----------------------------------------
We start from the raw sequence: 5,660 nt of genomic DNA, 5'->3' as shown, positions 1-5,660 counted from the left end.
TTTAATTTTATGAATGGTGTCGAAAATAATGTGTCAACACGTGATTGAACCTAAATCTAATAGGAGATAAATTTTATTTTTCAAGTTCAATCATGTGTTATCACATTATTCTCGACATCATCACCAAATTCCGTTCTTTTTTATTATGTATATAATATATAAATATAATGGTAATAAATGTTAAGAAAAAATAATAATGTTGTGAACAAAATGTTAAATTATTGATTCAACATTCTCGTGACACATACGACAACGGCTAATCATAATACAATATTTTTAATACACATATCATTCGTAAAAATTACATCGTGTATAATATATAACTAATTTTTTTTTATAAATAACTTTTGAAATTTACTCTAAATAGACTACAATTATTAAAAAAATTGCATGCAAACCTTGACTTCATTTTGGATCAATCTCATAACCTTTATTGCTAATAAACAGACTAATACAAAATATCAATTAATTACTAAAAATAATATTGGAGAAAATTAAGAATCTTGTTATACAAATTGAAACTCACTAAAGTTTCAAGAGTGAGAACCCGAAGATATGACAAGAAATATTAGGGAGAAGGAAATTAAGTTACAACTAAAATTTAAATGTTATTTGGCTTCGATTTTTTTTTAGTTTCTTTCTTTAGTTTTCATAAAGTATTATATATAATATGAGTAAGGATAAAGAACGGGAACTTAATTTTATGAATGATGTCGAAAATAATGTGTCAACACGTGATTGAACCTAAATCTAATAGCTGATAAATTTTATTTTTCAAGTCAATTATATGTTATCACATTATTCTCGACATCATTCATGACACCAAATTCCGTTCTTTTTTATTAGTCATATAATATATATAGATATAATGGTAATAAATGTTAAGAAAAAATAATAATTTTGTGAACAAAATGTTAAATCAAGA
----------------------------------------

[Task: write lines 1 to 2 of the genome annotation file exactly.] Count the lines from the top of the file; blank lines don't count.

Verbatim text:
We start from the raw sequence: 5,660 nt of genomic DNA, 5'->3' as shown, positions 1-5,660 counted from the left end.
TTTAATTTTATGAATGGTGTCGAAAATAATGTGTCAACACGTGATTGAACCTAAATCTAATAGGAGATAAATTTTATTTTTCAAGTTCAATCATGTGTTATCACATTATTCTCGACATCATCACCAAATTCCGTTCTTTTTTATTATGTATATAATATATAAATATAATGGTAATAAATGTTAAGAAAAAATAATAATGTTGTGAACAAAATGTTAAATTATTGATTCAACATTCTCGTGACACATACGACAACGGCTAATCATAATACAATATTTTTAATACACATATCATTCGTAAAAATTACATCGTGTATAATATATAACTAATTTTTTTTTATAAATAACTTTTGAAATTTACTCTAAATAGACTACAATTATTAAAAAAATTGCATGCAAACCTTGACTTCATTTTGGATCAATCTCATAACCTTTATTGCTAATAAACAGACTAATACAAAATATCAATTAATTACTAAAAATAATATTGGAGAAAATTAAGAATCTTGTTATACAAATTGAAACTCACTAAAGTTTCAAGAGTGAGAACCCGAAGATATGACAAGAAATATTAGGGAGAAGGAAATTAAGTTACAACTAAAATTTAAATGTTATTTGGCTTCGATTTTTTTTTAGTTTCTTTCTTTAGTTTTCATAAAGTATTATATATAATATGAGTAAGGATAAAGAACGGGAACTTAATTTTATGAATGATGTCGAAAATAATGTGTCAACACGTGATTGAACCTAAATCTAATAGCTGATAAATTTTATTTTTCAAGTCAATTATATGTTATCACATTATTCTCGACATCATTCATGACACCAAATTCCGTTCTTTTTTATTAGTCATATAATATATATAGATATAATGGTAATAAATGTTAAGAAAAAATAATAATTTTGTGAACAAAATGTTAAATCAAGA